To stress or not to stress?

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In a city that fosters the world’s tallest sky-scrapper, a man-made palm-shaped island, the world’s largest indoor theme park and town sized malls and the infamous desert skyline – Dubai, a relatively new city, has become the definition of luxury in the region.

Simultaneously, in a city where time is money, many residents undergo certain pressures in effort to maintain the status-co and can eventually encounter somewhat of a stressful lifestyle.

Thus, in efforts to maintain a modern life, the challenges of balancing work, health and personal lives can eventually become overwhelming and stressful.

Stress is a mental state of tensed circumstances that may sometimes lead to physical or mental obstacles.

One study by The American Psychology Association (APA) has shown that money, work and family were the top sources of significant stress in 2015.

Also, within the past year, a quarter of UK employees took time off of work due to stress, according to another study.

While many of them reported the idea of approaching their boss with a stress-related work problem to have negatively added to their dilemma.

Ultimately, combining to a total loss of 13.7 million working days each year of stress-related problems in the UK.

Dr. Jigar Rasiklal Jogia, a researcher and Associate Professor at the American University of Dubai (AUD) affirmed that stress sees no boundaries and affects many of us worldwide,

“Stress is the body’s response to any kind of demand or threat or event called stressors that we appraise as threatening or challenging. When you feel threatened, your nervous system responds by releasing a flood of stress hormones.”

“It could be found in all regions and areas of work, households or the public and could affect people in different intensities,” Dr. Jogia added.

There is, however, a stigma towards admitting that any kind of mental dilemma exists in the region, with many attributing stress to prehistoric ways of life and just a passing phase,

“I don’t really believe that stress can affect a person’s life greatly.”

“All our ancestors and grandparents have undergone even more stressful environments, such as wars, famine or immigration to foreign countries without half of the facilities available to us today. Somehow they have managed to continue with their lives regardless,” said Erik Makhul, a recent graduate from the American University of Beirut.

Yet studies have shown that some people are more vulnerable to the effects of stress than others and can experience it at different phases in life – APA has reported that U.S teens between 9th and 12th grade experience stress that may bear long term implications.

In other recent cases has been the U.S elections and the win of President-elect Donald Trump that has caused stress amongst U.S adults.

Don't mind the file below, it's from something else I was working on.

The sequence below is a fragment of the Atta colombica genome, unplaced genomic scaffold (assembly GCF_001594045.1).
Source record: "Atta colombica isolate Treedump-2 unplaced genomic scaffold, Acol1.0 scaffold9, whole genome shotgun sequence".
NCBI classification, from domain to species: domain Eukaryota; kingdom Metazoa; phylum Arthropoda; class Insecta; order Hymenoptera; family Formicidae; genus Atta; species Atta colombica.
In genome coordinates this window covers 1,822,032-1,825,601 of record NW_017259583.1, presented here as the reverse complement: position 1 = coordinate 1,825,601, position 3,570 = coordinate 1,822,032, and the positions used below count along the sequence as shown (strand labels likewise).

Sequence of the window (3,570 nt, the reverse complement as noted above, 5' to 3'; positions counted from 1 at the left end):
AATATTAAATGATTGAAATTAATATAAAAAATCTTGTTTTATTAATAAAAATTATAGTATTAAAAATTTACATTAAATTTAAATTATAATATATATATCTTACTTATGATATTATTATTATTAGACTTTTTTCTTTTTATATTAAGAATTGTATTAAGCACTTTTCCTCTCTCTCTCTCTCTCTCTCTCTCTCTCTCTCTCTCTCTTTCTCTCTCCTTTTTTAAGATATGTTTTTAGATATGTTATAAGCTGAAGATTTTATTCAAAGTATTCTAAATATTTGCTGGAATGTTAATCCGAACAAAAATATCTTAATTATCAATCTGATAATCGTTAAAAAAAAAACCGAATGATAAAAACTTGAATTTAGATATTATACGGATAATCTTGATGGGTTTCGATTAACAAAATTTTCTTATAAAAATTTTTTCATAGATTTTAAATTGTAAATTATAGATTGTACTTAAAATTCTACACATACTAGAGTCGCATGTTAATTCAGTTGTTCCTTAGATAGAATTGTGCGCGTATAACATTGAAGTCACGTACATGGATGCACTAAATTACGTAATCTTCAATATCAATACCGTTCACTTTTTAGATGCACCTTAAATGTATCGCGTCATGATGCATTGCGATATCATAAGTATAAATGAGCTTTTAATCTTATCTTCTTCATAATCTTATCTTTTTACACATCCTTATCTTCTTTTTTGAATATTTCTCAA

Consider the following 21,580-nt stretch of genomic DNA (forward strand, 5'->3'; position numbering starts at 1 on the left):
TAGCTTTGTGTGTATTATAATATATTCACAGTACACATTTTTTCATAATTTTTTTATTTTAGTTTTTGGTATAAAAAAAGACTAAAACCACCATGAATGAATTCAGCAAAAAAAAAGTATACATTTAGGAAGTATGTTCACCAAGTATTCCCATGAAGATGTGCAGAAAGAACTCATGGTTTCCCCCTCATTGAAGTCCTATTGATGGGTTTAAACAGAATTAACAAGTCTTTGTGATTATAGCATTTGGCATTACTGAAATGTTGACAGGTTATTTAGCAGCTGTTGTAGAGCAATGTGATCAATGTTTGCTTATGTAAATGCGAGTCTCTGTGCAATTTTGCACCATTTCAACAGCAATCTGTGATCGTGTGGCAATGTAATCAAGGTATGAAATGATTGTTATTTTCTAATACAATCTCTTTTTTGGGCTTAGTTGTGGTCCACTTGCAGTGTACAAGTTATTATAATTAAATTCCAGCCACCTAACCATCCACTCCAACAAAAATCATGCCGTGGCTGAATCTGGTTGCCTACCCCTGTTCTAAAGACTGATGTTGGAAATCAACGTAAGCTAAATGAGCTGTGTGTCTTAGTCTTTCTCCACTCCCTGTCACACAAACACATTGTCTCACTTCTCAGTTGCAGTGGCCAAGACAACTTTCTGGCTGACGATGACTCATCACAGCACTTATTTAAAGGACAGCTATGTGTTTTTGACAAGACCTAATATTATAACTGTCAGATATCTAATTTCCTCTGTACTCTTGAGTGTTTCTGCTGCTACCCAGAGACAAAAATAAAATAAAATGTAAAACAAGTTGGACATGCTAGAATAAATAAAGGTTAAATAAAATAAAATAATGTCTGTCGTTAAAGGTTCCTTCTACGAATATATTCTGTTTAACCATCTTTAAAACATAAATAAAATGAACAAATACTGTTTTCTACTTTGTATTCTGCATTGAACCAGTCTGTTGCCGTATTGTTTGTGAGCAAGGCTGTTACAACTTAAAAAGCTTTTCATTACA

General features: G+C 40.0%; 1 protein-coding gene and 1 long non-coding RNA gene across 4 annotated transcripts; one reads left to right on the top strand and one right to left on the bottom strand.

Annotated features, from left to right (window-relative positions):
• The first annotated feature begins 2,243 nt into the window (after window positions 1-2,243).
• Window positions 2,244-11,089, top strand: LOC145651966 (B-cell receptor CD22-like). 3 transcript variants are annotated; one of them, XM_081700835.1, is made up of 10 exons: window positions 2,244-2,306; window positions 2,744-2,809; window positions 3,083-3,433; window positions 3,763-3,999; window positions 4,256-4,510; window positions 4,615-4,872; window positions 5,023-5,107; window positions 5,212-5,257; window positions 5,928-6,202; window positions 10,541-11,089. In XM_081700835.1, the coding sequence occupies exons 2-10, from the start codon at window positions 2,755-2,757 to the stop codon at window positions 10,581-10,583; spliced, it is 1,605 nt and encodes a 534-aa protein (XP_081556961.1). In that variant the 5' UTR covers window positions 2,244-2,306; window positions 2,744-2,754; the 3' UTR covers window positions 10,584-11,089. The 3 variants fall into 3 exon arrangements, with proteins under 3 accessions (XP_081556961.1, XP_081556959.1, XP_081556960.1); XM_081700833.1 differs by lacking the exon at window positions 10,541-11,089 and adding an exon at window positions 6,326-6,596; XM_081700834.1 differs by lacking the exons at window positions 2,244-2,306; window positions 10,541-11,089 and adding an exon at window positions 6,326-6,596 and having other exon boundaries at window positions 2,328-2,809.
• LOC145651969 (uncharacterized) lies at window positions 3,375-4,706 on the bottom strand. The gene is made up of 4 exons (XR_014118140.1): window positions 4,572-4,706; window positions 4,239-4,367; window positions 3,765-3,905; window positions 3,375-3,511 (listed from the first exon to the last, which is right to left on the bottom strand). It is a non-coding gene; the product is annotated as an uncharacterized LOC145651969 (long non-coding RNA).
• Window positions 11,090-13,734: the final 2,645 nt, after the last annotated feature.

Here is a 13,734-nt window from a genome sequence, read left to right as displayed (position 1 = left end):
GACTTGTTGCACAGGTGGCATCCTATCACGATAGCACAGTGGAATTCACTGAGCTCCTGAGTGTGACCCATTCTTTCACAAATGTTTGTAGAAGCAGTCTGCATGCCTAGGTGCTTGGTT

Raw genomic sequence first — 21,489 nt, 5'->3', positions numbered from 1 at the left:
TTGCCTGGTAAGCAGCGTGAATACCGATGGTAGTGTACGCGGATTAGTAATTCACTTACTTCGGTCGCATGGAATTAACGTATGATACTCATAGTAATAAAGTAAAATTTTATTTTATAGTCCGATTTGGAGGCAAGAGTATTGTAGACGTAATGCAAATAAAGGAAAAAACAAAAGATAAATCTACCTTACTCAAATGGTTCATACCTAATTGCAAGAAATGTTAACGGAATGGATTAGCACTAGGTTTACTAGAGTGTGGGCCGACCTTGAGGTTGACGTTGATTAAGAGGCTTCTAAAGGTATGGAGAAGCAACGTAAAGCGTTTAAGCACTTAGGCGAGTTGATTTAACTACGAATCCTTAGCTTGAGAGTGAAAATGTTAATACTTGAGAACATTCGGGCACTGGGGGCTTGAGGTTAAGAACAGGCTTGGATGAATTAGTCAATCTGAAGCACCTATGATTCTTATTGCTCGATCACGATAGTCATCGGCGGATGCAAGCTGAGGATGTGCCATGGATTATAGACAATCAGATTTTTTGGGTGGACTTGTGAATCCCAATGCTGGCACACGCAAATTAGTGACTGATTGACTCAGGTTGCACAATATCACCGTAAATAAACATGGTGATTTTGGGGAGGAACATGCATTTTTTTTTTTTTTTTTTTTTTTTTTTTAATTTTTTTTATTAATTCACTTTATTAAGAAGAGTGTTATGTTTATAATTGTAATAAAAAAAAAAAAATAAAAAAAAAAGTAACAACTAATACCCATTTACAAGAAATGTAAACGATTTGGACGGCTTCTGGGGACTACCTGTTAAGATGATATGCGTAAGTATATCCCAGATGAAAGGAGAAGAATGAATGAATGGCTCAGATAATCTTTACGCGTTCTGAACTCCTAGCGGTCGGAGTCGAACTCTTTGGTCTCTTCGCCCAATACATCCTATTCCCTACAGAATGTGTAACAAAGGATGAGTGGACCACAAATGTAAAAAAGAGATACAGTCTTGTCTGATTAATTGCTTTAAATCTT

With a heated presidential campaign between the two electors during the past year, Hilary Clinton and Donald Trump have caused almost 52% of Americans to report feelings of stress towards the U.S election.

“We’re seeing that it doesn’t matter whether you’re registered as a Democrat or Republican — U.S. adults say they are experiencing significant stress from the current election,” says APA’s associated executive director, Lynn Bufka, on the website.

“Election stress becomes exacerbated by arguments, stories, images and videos on social media that can heighten concern and frustration, particularly with thousands of comments that can range from factual to hostile or even inflammatory,” she added.

Nonetheless, an uncommon idea is the notion that stress may not necessarily be a bad thing,

“Extreme or prolonged stress can cause harm in numerous ways and lead to poor health and well being but a certain amount of stress has been said to build resilience.” Dr. Jigar Jogia said.

With Dr. Jogia concluding that certain amounts of stress might help others thrive in areas such as the workplace or institutions, “where a level of competitiveness may unlock creativity, endurance and improve overall performance.”

Students at the American University of Dubai also reported feelings of stress during the school year like Sarah Skaf, who said,

“Stress has a big impact on my life, it affects me negatively sometimes and slows me down when I am trying to get things done in time. It also stresses me out when the job I hand in isn’t perfect or up to my standards.”

Other students think a stressful educational environment is actually the only way to go,

“Stress can make me feel really good, I do feel pressured but I end up getting a lot of work done. It gives me a sense of urgency and fulfillment, especially when the task is completed,“ said Dana Hachwa.

“It’s as if my brain is doing cardio and it feels refreshing!” She added.

If not handled properly, stress can have detrimental impacts on our moods and actions, which is why many professionals recommend adding healthy habits and avoiding caffeine, alcohol and nicotine, talking to someone about it and finally getting enough sleep.

Just like Aisha Buhari, a student at the American University concluded,

“Whenever I feel overwhelmed, I make sure I take some time to relax and catch up on some sleep for a bit before I jump back into my deadlines and submissions.”

Whether you’re feeling stressed at work, in school or in life, treat yourself to some time off and catch up on your favorite show, visit a nearby park or keep hitting that snooze button because it has never been a bad idea to just unwind and relax!

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